Even experienced anglers will find that fishing for striper from a kayak is a thrilling experience. Because of their size and dexterity, kayakers have an edge over those fishing from shore or larger, monolithic boat. Both a pedal kayak, which will free up your hands for fishing, and a paddle kayak will work well when angling for striper from a kayak.
You can spot stripers below the boat using conventional sonar purchased aftermarket. But some of the newest fishing kayaks also have electronics built in. While old sonar was centered around the middle of the boat. Modern side-scanning techniques allow for full coverage of the surroundings as well.
When surf fishing, anglers have a myriad of beads to choose from when targeting striped bass. When targeting larger striper, anglers can throw live eels, herring, and bunker, while smaller Striper prefers blood worms, squid, and crabs. “Chunking” works well for all sizes but is most effective when it’s fresh bait.
When surf fishing for striped bass, the fishfinder rig is the most popular setup, along with the bottom rig.
Fish finder rig
Utilizing a circle hook that ranges between 1/0 and 5/0, this rig uses a pyramid weight affixed to a swivel which connects the line in the leader. With the weight pinning the line to the bottom of the water column, the beaded hook in the leader is free to float and emits the current, attracting hungry striped bass.
Many anglers will be familiar with the bottom rig as it is often used for many saltwater and brackish water species. A pyramid weighs it’s at the bottom of a leader with two hooks. Attached to the leader, floating in the current. The line is affixed to the end of the leader opposite the weight, which allows tension to be kept on the leader at all times.
Surfcasting is another method of angling for striper that is fast-paced and requires constant input from the angler. Not for beginners, this method focuses on utilizing Topwater lures and jigs to draw in striped bass.
While the bottom-centric rigs allow anglers to work in varying conditions. These lures work best on calmer days with minimal wind and surf. With that said, when conditions are right, surf casting can yield a higher number of stripers faster than the bottom rigs.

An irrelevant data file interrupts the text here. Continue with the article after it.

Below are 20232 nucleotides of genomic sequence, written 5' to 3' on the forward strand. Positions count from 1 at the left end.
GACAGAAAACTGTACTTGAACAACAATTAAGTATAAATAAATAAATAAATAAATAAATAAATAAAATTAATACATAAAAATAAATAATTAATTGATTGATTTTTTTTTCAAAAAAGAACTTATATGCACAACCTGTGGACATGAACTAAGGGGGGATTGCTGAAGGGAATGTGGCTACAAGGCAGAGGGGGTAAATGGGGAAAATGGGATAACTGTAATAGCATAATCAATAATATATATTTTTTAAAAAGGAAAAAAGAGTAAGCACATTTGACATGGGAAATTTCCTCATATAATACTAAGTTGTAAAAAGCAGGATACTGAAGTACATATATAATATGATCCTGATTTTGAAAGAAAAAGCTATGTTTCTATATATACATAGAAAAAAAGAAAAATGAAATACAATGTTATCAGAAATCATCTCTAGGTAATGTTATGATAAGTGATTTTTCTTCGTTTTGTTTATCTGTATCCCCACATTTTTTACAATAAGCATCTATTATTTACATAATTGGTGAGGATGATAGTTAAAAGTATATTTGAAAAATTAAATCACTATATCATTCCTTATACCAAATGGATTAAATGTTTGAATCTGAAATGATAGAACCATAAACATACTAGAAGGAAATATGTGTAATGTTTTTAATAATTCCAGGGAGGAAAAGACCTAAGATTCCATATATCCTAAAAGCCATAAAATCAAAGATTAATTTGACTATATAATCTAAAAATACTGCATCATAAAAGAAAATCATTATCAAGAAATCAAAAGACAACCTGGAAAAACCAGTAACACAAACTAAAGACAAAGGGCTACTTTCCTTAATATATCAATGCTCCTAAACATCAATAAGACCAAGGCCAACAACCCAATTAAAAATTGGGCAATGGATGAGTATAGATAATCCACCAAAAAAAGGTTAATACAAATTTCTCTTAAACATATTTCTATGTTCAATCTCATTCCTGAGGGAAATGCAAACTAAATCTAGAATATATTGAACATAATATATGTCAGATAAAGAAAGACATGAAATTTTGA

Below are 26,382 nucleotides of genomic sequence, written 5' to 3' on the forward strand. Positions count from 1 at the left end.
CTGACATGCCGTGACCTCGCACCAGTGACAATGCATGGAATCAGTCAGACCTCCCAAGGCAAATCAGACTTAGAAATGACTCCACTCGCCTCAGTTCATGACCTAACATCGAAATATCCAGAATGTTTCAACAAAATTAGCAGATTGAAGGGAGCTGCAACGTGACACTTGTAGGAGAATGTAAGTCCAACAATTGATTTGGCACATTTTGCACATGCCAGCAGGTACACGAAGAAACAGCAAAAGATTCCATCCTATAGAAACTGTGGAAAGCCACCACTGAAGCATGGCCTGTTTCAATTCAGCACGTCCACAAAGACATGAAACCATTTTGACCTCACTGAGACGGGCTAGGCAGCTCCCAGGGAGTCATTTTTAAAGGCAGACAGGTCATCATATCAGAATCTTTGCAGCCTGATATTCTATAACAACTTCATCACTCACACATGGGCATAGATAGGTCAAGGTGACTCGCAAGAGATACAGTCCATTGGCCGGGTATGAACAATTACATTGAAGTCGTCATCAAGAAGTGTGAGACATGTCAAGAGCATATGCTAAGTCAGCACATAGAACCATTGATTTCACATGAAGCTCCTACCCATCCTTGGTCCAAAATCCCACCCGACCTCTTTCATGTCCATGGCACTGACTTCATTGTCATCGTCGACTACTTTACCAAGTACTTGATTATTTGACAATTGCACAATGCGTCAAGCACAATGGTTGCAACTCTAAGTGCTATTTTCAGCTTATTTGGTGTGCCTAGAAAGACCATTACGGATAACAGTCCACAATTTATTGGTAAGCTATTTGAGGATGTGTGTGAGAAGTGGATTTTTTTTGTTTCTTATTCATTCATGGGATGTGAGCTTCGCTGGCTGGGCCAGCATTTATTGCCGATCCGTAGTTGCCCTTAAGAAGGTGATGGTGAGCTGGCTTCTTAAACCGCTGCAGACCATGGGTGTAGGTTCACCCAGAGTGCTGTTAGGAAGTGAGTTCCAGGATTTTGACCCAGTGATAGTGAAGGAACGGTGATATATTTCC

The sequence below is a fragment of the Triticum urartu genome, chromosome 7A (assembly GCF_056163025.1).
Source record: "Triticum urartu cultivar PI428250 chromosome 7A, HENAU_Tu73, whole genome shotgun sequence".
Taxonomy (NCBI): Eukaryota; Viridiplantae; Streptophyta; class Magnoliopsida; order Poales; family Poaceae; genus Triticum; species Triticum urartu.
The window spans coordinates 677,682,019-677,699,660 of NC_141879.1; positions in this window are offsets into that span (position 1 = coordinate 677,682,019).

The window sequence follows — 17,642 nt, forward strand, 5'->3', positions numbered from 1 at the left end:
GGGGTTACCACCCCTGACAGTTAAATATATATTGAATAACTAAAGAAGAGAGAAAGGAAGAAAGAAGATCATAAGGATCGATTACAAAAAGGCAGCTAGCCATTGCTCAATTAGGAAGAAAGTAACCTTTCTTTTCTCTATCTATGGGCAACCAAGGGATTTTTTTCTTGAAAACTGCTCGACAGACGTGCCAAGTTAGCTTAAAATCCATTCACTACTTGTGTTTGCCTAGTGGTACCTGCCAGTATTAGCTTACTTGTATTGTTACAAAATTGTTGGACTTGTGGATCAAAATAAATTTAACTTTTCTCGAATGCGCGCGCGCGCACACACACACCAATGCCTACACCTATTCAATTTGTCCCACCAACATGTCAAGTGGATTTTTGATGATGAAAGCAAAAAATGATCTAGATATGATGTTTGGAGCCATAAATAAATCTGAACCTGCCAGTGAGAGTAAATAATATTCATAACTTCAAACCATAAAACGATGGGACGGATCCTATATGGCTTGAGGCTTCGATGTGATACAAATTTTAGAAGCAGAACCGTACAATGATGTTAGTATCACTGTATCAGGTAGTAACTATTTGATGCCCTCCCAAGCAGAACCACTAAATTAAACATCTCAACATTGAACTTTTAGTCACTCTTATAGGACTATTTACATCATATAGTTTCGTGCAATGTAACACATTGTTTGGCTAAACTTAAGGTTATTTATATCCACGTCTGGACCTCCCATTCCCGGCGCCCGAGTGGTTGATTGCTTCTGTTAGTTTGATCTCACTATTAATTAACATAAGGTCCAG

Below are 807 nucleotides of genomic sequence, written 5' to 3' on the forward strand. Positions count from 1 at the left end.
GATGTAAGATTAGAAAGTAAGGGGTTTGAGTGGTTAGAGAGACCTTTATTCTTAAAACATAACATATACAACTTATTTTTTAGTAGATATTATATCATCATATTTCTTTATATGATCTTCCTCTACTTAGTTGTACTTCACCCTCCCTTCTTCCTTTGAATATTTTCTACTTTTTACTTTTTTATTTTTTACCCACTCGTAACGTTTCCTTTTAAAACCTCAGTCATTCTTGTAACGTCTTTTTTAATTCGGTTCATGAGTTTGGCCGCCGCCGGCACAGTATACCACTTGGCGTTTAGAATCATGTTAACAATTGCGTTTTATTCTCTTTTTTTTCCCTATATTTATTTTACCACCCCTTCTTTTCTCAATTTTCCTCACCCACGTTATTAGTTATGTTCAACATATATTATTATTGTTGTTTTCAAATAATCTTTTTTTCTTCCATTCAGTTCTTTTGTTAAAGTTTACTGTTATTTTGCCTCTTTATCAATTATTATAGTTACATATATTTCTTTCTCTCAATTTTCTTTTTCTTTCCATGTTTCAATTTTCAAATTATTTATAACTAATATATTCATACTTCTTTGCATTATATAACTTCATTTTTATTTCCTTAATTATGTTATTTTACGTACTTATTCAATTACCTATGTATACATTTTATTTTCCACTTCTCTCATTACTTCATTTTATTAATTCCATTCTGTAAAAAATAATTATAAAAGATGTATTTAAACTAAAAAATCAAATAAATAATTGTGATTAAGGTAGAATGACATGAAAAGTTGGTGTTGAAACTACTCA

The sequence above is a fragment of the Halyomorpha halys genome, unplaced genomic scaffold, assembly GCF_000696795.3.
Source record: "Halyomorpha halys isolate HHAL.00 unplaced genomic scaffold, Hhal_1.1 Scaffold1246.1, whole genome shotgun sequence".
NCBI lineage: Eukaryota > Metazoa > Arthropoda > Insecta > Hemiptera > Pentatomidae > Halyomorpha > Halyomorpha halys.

When surf fishing, target current brakes and changing tides.
Fly fishing for striped bass can be a difficult way to angle for novices. However, with the right gear and a little practice, it is one of the most effective and enjoyable ways to catch striped bass.
Estuaries are some of the best places to fly fish for striped bass. Utilizing a floating line, anglers can start with small flies, looking to present to the middle of the water column. Here, English can either work from a boat or sure and hit the cuts and offshoots of the estuary to draw and a trophy Striper working the shallows.
Beaches are another location that is excellent for flyfishing. However, with stiff wind and rough surf, it can be difficult to place your fly in front of the hungry striped bass. An understanding of the weather systems and tide can help anglers target stripers feeding times. Casting at school from bait and working from structures. Such as docs or peers can help anglers gain an edge on striped bass when flyfishing.
When flyfishing for striper, size is important. Flies that sit between 3 and 4 inches are the easiest cast and work best for small to midsize stripers. Those with more experience and angling for trophy striper can use 5 to 8-inch flies.
Clouser minnows and Abrams Rhode flat wings are two of my favorite flies for striped bass.
Night Fishing for Stripers
When night falls, large stripers enter the shallows, providing shore and surf anglers with a chance at catching striped bass. When using a lure, it is best to start slow but still experiment to find out what the fish prefer. Flashlights are a must to navigate the dark and be able to manipulate both rod and tools to unhook the fish.
During the day, a school of stripers may cease feeding if they encounter too much disturbance. Such as traffic from boats or other noise. Night fishing can mean the difference between a full ice chest and coming home empty-handed.
Striped bass is a game fish favorite amongst saltwater anglers for their tenacity and size. There are myriad ways to angle for striped bass both from the boat and shore. Fly fishing, kayaking, trolling, and surf fishing can all yield trophy stripers.
Anglers who select naturally occurring bait and the right location can greatly increase their chances of success. While paying attention to factors like wind, tide, temperature, and time of year will help you fill up the ice chest in no time. Good luck, and stay safe out on the water with our Fishing Patterns, Fall Bass Fishing Patterns